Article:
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New disinformation laws
The Morrison Government will introduce legislation this year to combat harmful disinformation and misinformation online.
The legislation will provide the Australian Communications and Media Authority (ACMA) with new regulatory powers to hold big tech companies to account for harmful content on their platforms.
Minister for Communications, Urban Infrastructure, Cities and the Arts, the Hon Paul Fletcher MP, made the announcement of the new powers today while releasing a report by ACMA on the adequacy of digital platforms’ current disinformation and news quality measures.
“ACMA’s report highlights that disinformation and misinformation are significant and ongoing issues,” Minister Fletcher said.
“Digital platforms must take responsibility for what is on their sites and take action when harmful or misleading content appears. This is our Government’s clear expectation—and just as we have backed that expectation with action in recently passing the new Online Safety Act, we are taking action when it comes to disinformation and misinformation.”
Minister Fletcher said the Government welcomed all five of the recommendations made in ACMA’s report.
ACMA will be given new information-gathering powers to incentivise greater platform transparency and improve access to Australia-specific data on the effectiveness of measures to address disinformation and misinformation.
In addition, ACMA will be given reserve powers to register and enforce industry codes or make industry standards. This will encourage platforms to be ambitious in addressing the harms of disinformation and misinformation, while providing ACMA with the ability to hold platforms to account should their voluntary efforts prove inadequate or untimely.
A Misinformation and Disinformation Action Group will be established, bringing together key stakeholders across government and the private sector to collaborate and share information on emerging issues and best practice responses.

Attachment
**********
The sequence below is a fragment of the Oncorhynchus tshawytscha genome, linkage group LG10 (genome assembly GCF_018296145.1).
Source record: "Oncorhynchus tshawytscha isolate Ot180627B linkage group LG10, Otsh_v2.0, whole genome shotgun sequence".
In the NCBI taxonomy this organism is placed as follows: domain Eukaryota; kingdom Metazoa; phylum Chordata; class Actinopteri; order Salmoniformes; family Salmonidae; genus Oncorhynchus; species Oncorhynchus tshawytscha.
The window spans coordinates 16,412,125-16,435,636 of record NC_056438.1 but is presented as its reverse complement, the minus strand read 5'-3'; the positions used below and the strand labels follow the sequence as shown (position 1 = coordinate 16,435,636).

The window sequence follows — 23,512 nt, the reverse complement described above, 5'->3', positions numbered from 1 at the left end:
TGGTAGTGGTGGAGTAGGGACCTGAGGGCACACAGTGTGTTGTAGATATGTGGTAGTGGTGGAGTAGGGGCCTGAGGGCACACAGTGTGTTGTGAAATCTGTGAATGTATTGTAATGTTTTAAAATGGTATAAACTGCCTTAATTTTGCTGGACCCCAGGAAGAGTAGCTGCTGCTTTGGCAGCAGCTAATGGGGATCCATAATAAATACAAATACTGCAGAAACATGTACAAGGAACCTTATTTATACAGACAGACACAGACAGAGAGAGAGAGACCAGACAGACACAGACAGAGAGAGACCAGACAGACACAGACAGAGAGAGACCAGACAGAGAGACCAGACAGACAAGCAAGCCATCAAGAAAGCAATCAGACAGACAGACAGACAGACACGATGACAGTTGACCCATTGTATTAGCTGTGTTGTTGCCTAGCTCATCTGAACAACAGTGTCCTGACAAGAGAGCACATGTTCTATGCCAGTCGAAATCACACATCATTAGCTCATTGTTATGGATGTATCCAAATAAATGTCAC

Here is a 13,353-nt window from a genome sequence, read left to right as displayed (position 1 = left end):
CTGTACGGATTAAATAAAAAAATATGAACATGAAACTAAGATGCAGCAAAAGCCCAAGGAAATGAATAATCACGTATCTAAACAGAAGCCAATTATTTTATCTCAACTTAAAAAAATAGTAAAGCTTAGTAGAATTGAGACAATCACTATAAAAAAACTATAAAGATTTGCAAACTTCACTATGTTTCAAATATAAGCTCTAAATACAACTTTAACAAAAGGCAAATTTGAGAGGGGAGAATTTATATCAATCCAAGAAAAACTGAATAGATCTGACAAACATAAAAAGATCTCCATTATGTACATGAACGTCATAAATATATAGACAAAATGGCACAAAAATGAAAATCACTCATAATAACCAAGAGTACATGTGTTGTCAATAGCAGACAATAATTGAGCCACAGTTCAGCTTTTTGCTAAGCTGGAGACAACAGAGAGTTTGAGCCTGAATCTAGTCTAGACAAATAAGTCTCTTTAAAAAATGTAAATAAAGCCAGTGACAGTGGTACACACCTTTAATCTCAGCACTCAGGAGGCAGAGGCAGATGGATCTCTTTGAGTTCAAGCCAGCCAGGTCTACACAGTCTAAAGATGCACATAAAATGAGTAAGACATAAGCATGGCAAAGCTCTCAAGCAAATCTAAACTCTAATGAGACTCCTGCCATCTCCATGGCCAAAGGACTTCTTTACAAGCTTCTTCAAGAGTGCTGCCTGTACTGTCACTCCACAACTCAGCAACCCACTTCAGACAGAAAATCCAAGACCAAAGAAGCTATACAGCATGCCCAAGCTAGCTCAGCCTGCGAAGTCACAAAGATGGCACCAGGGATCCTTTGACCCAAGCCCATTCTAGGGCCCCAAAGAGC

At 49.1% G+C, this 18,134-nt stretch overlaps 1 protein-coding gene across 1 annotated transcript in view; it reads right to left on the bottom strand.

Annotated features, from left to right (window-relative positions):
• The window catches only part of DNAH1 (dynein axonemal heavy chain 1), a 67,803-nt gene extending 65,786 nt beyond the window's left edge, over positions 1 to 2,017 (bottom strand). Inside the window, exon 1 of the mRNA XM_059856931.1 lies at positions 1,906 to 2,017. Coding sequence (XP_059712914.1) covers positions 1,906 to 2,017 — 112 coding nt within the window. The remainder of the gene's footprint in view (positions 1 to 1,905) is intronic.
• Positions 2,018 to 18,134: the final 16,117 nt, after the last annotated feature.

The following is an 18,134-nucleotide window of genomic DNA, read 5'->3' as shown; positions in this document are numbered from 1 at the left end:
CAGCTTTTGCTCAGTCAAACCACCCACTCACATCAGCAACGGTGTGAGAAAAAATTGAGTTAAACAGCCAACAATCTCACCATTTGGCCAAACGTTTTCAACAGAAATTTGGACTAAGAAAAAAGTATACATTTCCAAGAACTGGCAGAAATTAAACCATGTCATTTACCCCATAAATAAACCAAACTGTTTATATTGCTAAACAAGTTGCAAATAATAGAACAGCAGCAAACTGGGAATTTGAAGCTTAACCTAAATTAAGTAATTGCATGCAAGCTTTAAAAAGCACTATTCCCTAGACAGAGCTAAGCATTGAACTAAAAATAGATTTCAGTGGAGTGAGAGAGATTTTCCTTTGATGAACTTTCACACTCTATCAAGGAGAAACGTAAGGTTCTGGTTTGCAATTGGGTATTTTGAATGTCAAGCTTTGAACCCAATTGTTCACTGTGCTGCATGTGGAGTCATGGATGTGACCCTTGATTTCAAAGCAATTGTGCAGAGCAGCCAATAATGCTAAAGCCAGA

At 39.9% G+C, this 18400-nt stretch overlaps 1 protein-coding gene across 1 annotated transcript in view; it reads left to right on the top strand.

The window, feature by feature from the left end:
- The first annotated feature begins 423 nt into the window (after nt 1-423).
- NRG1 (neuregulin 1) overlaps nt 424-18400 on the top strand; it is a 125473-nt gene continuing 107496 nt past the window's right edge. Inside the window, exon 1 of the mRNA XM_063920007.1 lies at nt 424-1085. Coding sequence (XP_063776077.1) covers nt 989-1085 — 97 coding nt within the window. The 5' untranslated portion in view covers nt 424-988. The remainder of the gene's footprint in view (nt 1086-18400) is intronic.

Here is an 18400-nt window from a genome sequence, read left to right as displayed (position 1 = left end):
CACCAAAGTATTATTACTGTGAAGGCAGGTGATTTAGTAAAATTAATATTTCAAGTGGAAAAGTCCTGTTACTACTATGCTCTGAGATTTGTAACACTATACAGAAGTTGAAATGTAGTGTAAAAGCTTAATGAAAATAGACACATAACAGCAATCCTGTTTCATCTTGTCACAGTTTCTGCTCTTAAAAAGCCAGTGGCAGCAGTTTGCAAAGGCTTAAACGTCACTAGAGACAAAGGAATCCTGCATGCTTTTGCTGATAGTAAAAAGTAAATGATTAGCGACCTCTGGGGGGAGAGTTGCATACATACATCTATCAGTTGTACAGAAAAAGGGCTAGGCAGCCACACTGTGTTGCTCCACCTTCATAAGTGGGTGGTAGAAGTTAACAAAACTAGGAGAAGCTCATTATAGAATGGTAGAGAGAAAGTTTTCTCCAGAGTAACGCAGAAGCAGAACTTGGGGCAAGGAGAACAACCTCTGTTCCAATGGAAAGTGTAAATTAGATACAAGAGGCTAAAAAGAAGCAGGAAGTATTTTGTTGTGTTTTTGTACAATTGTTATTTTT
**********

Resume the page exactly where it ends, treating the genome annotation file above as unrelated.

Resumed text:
Minister Fletcher said these measures build on the actions the Morrison Government and industry have already taken.
The Government Response to the ACCC’s Digital Platforms Inquiry Final Report indicated that the Government would ask the major digital platforms to develop a voluntary code of conduct for disinformation and news quality. The Australian Code of Practice on Disinformation and Misinformation was developed by industry with oversight by ACMA.
The Code was launched in February, 2021, and commits signatories to take action to reduce the impact of harmful disinformation and misinformation on their services.
Since receiving the report in June last year, Government has carefully considered additional measures put in place by industry to combat harmful misinformation and disinformation in relation to COVID, and more recently the Russian invasion of Ukraine.
The Government acknowledges the positive steps taken by industry, but believes more protections must be provided to Australians online.
The Government will consult on the scope of the new powers in the coming weeks ahead of introducing legislation into the Parliament in the second half of 2022. For more information on the report visit https://www.acma.gov.au/report-government-adequacy-digital-platforms-disinformation-and-news-quality-measures